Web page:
Publicaciones
Publicaciones científicas seleccionadas, sobre medicina y fisiología del buceo
2015 mar 15
Relationships between plasma lipids, proteins, surface tension and post-dive bubbles
Schellart NA, Rozložník M, Balestra C.

Decompression sickness (DCS) in divers is caused by bubbles of inert gas. When DCS occurs, most bubbles can be found in the venous circulation: venous gas emboli (VGE). Bubbles are thought to be stabilized by low molecular weight surfactant reducing the plasma-air surface tension (γ)...

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2011 mar 2
Respiratory rate can be modulated by long-loop muscular reflexes, a possible factor in involuntary cessation of apnea
Balestra C, Levenez M, Lafère P, Dachy B, Ezquer M, Germonpré P.

INTRODUCTION: The main limiting factors determining apnea time are generally considered to be related to blood and cerebrospinal fluid chemistry. Several physiological (adaptive) mechanisms and some psychologic parameters, such as motivation, are also known to increase apnea time. AIM:We wished to study the link between peripheral muscle fatigue, the concomitant alteration of long latency (transcortical) reflexes and respiratory control. METHODS: Fatigue was induced in a small hand muscle (abductor pollicis brevis) (n = 11). This muscle is sufficiently small that its fatigue and the resulting production of metabolites are unlikely to alter whole-blood biochemistry. The Hoffmann reflex, an involuntary reaction to electrical stimulation of muscle afferent sensory fibreswas studied, as was the long latency reflex (LLR) using the Dueschl method in which electrical stimulation is superimposed on a slight voluntary contraction, Different fatiguing protocols were performed, and respiratory rate continuously recorded.

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2016 oct 24
Response: Commentary: Correlation between Patent Foramen Ovale, Cerebral “Lesions” and Neuropsychometric Testing in Experienced Sports Divers: Does Diving Damage the Brain?
Balestra C., Germonpré P.

Nutritional antioxidants have been proposed as an expedient strategy to counter the potentially deleterious effects of scuba diving on endothelial function, flow-mediated dilation (FMD) and heart function. Sixteen volunteers performing a single standard dive (20 min at 33 m) according to US Navy diving procedures were randomly assigned to two groups: one was administered with two doses of 200 mg of an anthocyanins (AC)-rich extract from red oranges, 12 and 4 h before diving. Anthocyanins supplementation significantly modulated the effects of diving on haematocrit, body water distribution and FMD.

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Risk of decompression illness among 230 divers in relation to the presence and size of patent foramen ovale
Germonpre P, Balestra C.

BACKGROUND: The risk of developing decompression illness (DCI) in divers with a patent foramen ovale (PFO) has not been directly determined so far; neither has it been assessed in relation to the PFO's size. METHODS :In 230 scuba divers (age 39+/-8 years), contrast trans-oesophageal echocardiography (TEE) was performed for the detection and size grading (0-3) of PFO. Prior to TEE, the study individuals answered a detailed questionnaire about their health status and about their diving habits and accidents. For inclusion into the study, > or =200 dives and strict adherence to decompression tables were required. RESULTS: Sixty-three divers (27%) had a PFO. Overall, the absolute risk of suffering a DCI event was 2.5 per 10(4) dives. There were 18 divers (29%) with, and 10 divers (6%) without, PFO who had experienced > or =1 major DCI events P=0.016. In the group with PFO, the incidence per 10(4) dives of a major DCI, a DCI lasting longer than 24 h and of being treated in a decompression chamber amounted to 5.1 (median 0, interquartile range [IQR] 0-10.0), 1.9 (median 0, IQR 0-4.0) and 3.6 (median 0, IQR 0-9.8), respectively and was 4.8-12.9-fold higher than in the group without PFO (P<0.001). The risk of suffering a major DCI, of a DCI lasting longer than 24 h and of being treated by recompression increased with rising PFO size. CONCLUSION: The presence of a PFO is related to a low absolute risk of suffering five major DCI events per 10(4) dives, the odds of which is five times as high as in divers without PFO. The risk of suffering a major DCI parallels PFO size.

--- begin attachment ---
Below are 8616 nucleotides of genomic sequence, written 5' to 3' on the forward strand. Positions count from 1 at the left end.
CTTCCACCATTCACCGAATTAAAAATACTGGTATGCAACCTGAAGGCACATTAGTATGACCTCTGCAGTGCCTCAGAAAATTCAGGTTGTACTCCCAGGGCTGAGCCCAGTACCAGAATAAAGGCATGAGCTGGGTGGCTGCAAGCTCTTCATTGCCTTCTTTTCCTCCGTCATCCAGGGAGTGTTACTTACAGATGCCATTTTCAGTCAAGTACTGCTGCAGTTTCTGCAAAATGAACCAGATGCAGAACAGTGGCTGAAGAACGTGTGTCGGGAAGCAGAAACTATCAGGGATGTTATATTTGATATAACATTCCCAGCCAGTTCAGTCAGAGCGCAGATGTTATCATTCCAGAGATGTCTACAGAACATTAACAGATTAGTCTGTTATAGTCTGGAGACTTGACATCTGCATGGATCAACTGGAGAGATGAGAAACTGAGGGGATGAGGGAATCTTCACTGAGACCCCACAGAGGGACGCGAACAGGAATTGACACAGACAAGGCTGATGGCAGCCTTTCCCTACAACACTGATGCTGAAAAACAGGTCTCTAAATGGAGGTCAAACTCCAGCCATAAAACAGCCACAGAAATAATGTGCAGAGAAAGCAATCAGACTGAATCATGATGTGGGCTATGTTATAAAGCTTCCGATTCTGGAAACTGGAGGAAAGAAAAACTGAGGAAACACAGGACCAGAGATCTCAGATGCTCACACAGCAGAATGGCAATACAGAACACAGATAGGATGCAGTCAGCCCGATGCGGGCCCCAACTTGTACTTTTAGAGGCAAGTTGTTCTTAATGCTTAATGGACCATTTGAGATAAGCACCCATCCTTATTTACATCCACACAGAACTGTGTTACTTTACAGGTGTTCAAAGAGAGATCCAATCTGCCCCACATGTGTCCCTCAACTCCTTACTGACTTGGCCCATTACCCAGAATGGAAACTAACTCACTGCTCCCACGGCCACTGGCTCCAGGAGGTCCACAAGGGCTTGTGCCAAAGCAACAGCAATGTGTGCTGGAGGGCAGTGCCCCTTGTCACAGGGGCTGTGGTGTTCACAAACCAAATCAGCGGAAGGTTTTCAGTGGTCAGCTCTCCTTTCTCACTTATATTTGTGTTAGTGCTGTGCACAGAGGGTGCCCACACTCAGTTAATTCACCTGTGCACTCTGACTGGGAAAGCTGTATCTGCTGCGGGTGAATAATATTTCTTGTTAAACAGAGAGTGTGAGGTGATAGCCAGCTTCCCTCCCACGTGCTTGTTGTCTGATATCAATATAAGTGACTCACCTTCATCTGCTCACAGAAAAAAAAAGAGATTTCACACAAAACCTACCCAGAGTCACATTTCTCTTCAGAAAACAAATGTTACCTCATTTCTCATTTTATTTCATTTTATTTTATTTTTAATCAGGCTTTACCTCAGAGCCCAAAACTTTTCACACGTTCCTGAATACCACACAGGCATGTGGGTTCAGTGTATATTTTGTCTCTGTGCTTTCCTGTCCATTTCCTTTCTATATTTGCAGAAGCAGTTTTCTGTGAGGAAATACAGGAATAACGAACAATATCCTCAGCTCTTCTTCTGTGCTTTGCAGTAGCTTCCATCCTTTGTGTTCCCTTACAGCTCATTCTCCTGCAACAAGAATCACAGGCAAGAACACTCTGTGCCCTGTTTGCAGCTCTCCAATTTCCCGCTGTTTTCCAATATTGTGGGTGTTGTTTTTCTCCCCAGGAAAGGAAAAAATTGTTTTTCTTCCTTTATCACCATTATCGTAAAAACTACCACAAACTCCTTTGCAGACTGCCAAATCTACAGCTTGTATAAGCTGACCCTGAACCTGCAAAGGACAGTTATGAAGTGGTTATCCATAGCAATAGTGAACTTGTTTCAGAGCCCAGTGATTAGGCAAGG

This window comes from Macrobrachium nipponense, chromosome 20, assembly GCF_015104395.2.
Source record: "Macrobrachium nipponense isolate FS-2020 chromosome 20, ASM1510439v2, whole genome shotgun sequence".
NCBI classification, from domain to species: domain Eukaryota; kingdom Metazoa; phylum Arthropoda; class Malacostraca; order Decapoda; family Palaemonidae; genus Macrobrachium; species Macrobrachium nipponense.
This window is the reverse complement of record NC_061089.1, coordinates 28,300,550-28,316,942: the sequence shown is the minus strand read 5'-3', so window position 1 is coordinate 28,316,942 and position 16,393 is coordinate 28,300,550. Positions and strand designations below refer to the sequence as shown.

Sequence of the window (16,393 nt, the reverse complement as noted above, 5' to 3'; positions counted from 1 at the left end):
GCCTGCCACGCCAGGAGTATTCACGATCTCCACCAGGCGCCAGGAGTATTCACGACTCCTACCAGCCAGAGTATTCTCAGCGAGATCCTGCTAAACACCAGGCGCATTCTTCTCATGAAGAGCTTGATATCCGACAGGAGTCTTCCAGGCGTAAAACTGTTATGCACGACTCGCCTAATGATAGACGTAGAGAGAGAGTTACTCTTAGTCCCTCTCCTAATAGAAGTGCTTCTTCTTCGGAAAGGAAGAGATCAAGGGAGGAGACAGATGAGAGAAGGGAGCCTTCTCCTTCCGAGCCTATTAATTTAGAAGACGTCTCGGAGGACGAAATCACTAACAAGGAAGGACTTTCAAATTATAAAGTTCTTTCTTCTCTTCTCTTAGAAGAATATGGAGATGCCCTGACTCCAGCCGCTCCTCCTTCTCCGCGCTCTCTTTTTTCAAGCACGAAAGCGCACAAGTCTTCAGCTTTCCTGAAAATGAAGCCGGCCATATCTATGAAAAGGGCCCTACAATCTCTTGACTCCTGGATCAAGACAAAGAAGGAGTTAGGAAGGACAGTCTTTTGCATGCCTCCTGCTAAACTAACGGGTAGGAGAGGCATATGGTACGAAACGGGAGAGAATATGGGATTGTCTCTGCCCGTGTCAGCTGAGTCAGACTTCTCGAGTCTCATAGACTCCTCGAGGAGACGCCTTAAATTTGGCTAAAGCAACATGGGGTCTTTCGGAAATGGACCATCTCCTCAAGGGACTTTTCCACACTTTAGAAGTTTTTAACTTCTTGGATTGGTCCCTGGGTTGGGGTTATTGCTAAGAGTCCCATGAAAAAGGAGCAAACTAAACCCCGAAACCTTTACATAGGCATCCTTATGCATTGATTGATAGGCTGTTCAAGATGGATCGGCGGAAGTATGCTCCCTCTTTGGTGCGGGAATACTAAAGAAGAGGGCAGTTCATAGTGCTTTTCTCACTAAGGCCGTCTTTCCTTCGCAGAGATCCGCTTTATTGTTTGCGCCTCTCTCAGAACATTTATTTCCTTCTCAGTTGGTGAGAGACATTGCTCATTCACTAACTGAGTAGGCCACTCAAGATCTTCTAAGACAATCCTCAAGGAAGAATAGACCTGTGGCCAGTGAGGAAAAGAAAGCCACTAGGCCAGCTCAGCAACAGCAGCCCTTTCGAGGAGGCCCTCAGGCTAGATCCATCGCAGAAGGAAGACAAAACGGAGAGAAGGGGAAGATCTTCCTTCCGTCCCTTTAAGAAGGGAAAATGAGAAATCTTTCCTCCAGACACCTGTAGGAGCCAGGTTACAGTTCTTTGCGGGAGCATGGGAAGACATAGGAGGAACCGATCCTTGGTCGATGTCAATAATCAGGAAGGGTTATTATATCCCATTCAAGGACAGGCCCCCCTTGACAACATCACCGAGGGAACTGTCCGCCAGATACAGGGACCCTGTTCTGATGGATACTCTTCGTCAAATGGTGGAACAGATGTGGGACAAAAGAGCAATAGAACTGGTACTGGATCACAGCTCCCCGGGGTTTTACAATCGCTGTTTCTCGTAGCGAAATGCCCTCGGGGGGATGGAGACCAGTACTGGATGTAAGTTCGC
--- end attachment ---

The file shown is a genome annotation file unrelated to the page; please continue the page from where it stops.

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2009 abr 5
Safety of recreational scuba diving in type 1 diabetic patients: the Deep Monitoring programme
Bonomo M1, Cairoli R, Verde G, Morelli L, Moreo A, Grottaglie MD, Brambilla MC, Meneghini E, Aghemo P, Corigliano G, Marroni A.

To verify whether, with thorough practical and theoretical training, well-controlled, non-complicated diabetic patients can safely go diving underwater with no additional medical or metabolic risks. METHODS: Twelve diabetic patients participated in the study after undergoing training focused on their diabetic status. Two dives per day were scheduled during two five-day stays on the island of Ventotene (Italy). Capillary blood glucose (BG) was checked at 60, 30 and 10 minutes before diving, and corrective measures adopted if necessary, based on BG absolute levels and dynamics. A device for continuous subcutaneous glucose monitoring (CGM), expressly modified for the purpose, was worn during dives.

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